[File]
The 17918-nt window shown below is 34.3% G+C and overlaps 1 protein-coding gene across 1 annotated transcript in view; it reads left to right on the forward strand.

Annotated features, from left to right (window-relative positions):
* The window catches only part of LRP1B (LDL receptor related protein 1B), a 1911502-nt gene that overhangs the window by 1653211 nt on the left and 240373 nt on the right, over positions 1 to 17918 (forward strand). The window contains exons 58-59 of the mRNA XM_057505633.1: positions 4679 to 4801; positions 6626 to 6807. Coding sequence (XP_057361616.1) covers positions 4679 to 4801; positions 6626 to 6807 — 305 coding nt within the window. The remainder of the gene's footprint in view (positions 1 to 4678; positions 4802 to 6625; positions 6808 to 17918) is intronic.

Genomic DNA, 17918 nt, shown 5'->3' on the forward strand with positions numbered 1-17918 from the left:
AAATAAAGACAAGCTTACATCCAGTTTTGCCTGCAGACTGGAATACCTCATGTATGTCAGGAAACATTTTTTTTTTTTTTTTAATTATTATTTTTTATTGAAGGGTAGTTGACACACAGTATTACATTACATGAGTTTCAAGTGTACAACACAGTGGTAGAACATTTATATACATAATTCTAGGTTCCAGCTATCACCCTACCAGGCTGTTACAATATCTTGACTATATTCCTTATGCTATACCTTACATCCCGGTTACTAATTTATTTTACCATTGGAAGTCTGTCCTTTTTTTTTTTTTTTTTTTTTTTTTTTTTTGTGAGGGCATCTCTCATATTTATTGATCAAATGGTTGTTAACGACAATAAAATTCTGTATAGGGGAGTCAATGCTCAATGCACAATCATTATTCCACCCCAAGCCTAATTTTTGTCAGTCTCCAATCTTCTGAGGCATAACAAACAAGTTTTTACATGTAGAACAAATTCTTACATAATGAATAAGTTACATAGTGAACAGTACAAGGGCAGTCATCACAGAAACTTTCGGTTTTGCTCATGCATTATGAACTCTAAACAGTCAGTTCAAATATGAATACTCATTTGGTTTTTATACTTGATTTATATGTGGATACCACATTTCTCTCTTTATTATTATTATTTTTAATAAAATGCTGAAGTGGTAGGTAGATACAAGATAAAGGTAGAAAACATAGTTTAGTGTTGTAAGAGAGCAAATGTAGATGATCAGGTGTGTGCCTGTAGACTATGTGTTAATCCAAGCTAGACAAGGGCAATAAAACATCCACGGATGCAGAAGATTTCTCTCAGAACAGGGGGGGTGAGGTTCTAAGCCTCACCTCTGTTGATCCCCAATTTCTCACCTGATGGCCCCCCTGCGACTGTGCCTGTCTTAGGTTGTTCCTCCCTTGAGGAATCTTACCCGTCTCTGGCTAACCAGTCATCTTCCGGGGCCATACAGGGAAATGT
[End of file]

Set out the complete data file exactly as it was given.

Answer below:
The 17918-nt window shown below is 34.3% G+C and overlaps 1 protein-coding gene across 1 annotated transcript in view; it reads left to right on the forward strand.

Annotated features, from left to right (window-relative positions):
* The window catches only part of LRP1B (LDL receptor related protein 1B), a 1911502-nt gene that overhangs the window by 1653211 nt on the left and 240373 nt on the right, over positions 1 to 17918 (forward strand). The window contains exons 58-59 of the mRNA XM_057505633.1: positions 4679 to 4801; positions 6626 to 6807. Coding sequence (XP_057361616.1) covers positions 4679 to 4801; positions 6626 to 6807 — 305 coding nt within the window. The remainder of the gene's footprint in view (positions 1 to 4678; positions 4802 to 6625; positions 6808 to 17918) is intronic.

Genomic DNA, 17918 nt, shown 5'->3' on the forward strand with positions numbered 1-17918 from the left:
AAATAAAGACAAGCTTACATCCAGTTTTGCCTGCAGACTGGAATACCTCATGTATGTCAGGAAACATTTTTTTTTTTTTTTTAATTATTATTTTTTATTGAAGGGTAGTTGACACACAGTATTACATTACATGAGTTTCAAGTGTACAACACAGTGGTAGAACATTTATATACATAATTCTAGGTTCCAGCTATCACCCTACCAGGCTGTTACAATATCTTGACTATATTCCTTATGCTATACCTTACATCCCGGTTACTAATTTATTTTACCATTGGAAGTCTGTCCTTTTTTTTTTTTTTTTTTTTTTTTTTTTTTGTGAGGGCATCTCTCATATTTATTGATCAAATGGTTGTTAACGACAATAAAATTCTGTATAGGGGAGTCAATGCTCAATGCACAATCATTATTCCACCCCAAGCCTAATTTTTGTCAGTCTCCAATCTTCTGAGGCATAACAAACAAGTTTTTACATGTAGAACAAATTCTTACATAATGAATAAGTTACATAGTGAACAGTACAAGGGCAGTCATCACAGAAACTTTCGGTTTTGCTCATGCATTATGAACTCTAAACAGTCAGTTCAAATATGAATACTCATTTGGTTTTTATACTTGATTTATATGTGGATACCACATTTCTCTCTTTATTATTATTATTTTTAATAAAATGCTGAAGTGGTAGGTAGATACAAGATAAAGGTAGAAAACATAGTTTAGTGTTGTAAGAGAGCAAATGTAGATGATCAGGTGTGTGCCTGTAGACTATGTGTTAATCCAAGCTAGACAAGGGCAATAAAACATCCACGGATGCAGAAGATTTCTCTCAGAACAGGGGGGGTGAGGTTCTAAGCCTCACCTCTGTTGATCCCCAATTTCTCACCTGATGGCCCCCCTGCGACTGTGCCTGTCTTAGGTTGTTCCTCCCTTGAGGAATCTTACCCGTCTCTGGCTAACCAGTCATCTTCCGGGGCCATACAGGGAAATGT